The Barong Tagalog is the national dress of the Philippines for men. It is a long-sleeved formal shirt designed for men with special embroidery that reflects the Filipino culture. The Barong Tagalog and the infamous Maria Clara gown, which owe its name from Jose Rizal’s Noli Me Tangere (Noli Me Tangere Buod), combine elements from the pre-colonial native Filipino and colonial Spanish clothing styles. It is traditionally made with pure textiles made from piña or abacá; although in modern times, cheaper materials such as silk, ramie, or polyester are also used. It is used on special occasions in the Philippines.
It is an attire common to Filipino culture. Usually worn in formal and semi-formal gatherings. It is worn unbuttoned and over an undershirt. Usually partnered with belted trousers and formal shoes. The Baro’t saya or the Maria Clara outfit is the feminine equal of the Barong Tagalog. The Barong Tagalog was also referred to as camisa fuera or outer shirt in Filipino Spanish.
Barong Tagalog as a National Dress
Even though “Barong Tagalog” practically means ” Tagalog attire “, the “Tagalog” on the name doesn’t mean that it had been a kind of outfit unique to the Tagalog, as opposed to other Filipino cultural groups. The Barong Tagalog and its counterpart, the and baro ‘t saya for women, were donned widely amongst lowlanders who were Christianized in the Philippines through the Spanish colonial time. Rather, the Barong Tagalog was given to differentiate clothing as native (therefore “Tagalog”, ex. Indio ) rather than the styles of clothes put on by Europeans and various foreign nationalities.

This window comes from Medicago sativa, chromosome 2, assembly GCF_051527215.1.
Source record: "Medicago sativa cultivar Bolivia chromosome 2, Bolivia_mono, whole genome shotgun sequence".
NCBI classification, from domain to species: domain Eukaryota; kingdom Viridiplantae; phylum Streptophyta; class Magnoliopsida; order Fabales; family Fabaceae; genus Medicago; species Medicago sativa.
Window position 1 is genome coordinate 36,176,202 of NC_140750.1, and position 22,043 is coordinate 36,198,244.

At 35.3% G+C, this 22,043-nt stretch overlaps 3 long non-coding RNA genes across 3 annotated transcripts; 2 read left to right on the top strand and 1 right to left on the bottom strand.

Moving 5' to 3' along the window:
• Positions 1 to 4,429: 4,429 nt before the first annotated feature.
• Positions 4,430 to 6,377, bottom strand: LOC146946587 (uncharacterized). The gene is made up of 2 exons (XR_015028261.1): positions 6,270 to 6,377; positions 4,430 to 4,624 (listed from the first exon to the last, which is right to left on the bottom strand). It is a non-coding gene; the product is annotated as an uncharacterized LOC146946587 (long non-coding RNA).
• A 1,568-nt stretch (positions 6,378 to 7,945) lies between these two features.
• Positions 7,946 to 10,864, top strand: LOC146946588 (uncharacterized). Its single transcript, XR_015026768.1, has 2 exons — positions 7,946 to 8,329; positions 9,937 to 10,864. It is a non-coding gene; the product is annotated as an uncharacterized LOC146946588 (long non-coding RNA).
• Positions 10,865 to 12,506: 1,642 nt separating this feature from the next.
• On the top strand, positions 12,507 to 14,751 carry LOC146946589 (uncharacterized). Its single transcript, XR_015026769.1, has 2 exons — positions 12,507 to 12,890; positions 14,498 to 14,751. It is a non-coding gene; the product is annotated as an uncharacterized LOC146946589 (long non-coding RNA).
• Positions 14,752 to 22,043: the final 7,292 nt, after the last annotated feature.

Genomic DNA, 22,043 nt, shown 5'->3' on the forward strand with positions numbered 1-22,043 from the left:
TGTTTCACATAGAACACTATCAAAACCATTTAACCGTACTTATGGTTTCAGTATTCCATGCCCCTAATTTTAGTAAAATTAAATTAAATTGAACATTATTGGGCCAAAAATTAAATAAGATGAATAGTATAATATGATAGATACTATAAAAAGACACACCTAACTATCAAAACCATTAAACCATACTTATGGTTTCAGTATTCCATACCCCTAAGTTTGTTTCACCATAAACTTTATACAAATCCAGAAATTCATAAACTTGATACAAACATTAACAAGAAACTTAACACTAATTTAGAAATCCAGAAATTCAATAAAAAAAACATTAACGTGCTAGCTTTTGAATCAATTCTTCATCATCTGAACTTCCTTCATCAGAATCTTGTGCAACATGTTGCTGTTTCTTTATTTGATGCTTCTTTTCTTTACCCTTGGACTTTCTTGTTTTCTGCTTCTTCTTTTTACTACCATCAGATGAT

The traditional Barong Tagalog (Barong) is possibly the most common classic apparel of the Philippines among men. It has appreciated tremendous recognition as the distinguished outfit donned on extremely important occasions, specifically wedding ceremonies. At the same time, the traditional outfit has also been used by Presidents, various other world frontrunners, as well as Hollywood personalities.
The Barong Tagalog Today
Recently, Filipino men have handed down the Filipino clothing for the traditional western suit. Nonetheless, there is no question the sartorial achievement of the Barong Tagalog, which generally looks finest in its purest kind – transparent and cream-colored with hand embroidery in jusi or piña.
The literature of Visitacion dela Torres – The Barong Tagalog: The Philippines National Wear – shows how Filipinos were colonized as many variations of the barong had been introduced. The book describes various styles of men’s dresses even before the Spanish arrived.
Through time, the Barong Tagalog has evolved. When the Philippines gained its independence, the barong has slowly changed to adapt a more flamboyant style to show freedom. The Barong Tagalog today features more colors and elaborate designs but hasn’t lost its embroidered designs.